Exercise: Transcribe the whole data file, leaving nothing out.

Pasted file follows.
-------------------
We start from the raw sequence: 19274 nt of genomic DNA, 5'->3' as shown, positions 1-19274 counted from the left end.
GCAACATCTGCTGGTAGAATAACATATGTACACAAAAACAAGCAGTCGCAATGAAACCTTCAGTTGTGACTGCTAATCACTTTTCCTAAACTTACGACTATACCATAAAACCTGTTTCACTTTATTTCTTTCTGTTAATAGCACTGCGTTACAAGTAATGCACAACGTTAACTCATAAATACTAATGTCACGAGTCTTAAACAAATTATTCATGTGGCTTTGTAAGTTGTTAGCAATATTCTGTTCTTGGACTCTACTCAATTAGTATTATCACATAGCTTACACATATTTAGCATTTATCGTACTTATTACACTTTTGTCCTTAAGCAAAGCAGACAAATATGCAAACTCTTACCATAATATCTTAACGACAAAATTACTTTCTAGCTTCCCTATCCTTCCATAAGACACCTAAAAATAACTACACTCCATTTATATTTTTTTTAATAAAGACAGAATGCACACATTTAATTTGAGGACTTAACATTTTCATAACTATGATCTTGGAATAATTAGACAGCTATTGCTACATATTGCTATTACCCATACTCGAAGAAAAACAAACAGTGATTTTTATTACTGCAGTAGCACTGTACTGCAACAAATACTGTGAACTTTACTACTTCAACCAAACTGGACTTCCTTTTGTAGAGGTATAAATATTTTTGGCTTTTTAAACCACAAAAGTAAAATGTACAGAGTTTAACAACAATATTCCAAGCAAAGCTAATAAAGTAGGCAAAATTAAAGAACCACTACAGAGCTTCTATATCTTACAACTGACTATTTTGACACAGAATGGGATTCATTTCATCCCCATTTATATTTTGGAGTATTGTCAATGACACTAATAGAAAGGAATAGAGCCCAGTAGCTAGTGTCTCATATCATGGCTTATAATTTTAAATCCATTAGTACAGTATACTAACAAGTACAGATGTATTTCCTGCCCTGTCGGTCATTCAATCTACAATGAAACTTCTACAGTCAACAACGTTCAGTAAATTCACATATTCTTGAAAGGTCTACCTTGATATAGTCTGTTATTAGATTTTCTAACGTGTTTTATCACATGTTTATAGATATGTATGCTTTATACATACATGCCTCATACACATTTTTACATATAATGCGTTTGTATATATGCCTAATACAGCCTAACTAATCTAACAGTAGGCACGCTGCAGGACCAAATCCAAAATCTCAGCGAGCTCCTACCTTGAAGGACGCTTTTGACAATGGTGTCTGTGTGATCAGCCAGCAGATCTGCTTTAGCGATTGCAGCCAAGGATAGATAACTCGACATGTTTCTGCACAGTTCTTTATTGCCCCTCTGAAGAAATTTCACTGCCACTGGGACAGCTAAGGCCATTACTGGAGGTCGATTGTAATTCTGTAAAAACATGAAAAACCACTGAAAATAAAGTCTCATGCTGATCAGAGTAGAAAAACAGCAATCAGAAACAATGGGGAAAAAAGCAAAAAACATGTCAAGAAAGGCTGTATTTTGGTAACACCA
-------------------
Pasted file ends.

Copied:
We start from the raw sequence: 19274 nt of genomic DNA, 5'->3' as shown, positions 1-19274 counted from the left end.
GCAACATCTGCTGGTAGAATAACATATGTACACAAAAACAAGCAGTCGCAATGAAACCTTCAGTTGTGACTGCTAATCACTTTTCCTAAACTTACGACTATACCATAAAACCTGTTTCACTTTATTTCTTTCTGTTAATAGCACTGCGTTACAAGTAATGCACAACGTTAACTCATAAATACTAATGTCACGAGTCTTAAACAAATTATTCATGTGGCTTTGTAAGTTGTTAGCAATATTCTGTTCTTGGACTCTACTCAATTAGTATTATCACATAGCTTACACATATTTAGCATTTATCGTACTTATTACACTTTTGTCCTTAAGCAAAGCAGACAAATATGCAAACTCTTACCATAATATCTTAACGACAAAATTACTTTCTAGCTTCCCTATCCTTCCATAAGACACCTAAAAATAACTACACTCCATTTATATTTTTTTTAATAAAGACAGAATGCACACATTTAATTTGAGGACTTAACATTTTCATAACTATGATCTTGGAATAATTAGACAGCTATTGCTACATATTGCTATTACCCATACTCGAAGAAAAACAAACAGTGATTTTTATTACTGCAGTAGCACTGTACTGCAACAAATACTGTGAACTTTACTACTTCAACCAAACTGGACTTCCTTTTGTAGAGGTATAAATATTTTTGGCTTTTTAAACCACAAAAGTAAAATGTACAGAGTTTAACAACAATATTCCAAGCAAAGCTAATAAAGTAGGCAAAATTAAAGAACCACTACAGAGCTTCTATATCTTACAACTGACTATTTTGACACAGAATGGGATTCATTTCATCCCCATTTATATTTTGGAGTATTGTCAATGACACTAATAGAAAGGAATAGAGCCCAGTAGCTAGTGTCTCATATCATGGCTTATAATTTTAAATCCATTAGTACAGTATACTAACAAGTACAGATGTATTTCCTGCCCTGTCGGTCATTCAATCTACAATGAAACTTCTACAGTCAACAACGTTCAGTAAATTCACATATTCTTGAAAGGTCTACCTTGATATAGTCTGTTATTAGATTTTCTAACGTGTTTTATCACATGTTTATAGATATGTATGCTTTATACATACATGCCTCATACACATTTTTACATATAATGCGTTTGTATATATGCCTAATACAGCCTAACTAATCTAACAGTAGGCACGCTGCAGGACCAAATCCAAAATCTCAGCGAGCTCCTACCTTGAAGGACGCTTTTGACAATGGTGTCTGTGTGATCAGCCAGCAGATCTGCTTTAGCGATTGCAGCCAAGGATAGATAACTCGACATGTTTCTGCACAGTTCTTTATTGCCCCTCTGAAGAAATTTCACTGCCACTGGGACAGCTAAGGCCATTACTGGAGGTCGATTGTAATTCTGTAAAAACATGAAAAACCACTGAAAATAAAGTCTCATGCTGATCAGAGTAGAAAAACAGCAATCAGAAACAATGGGGAAAAAAGCAAAAAACATGTCAAGAAAGGCTGTATTTTGGTAACACCA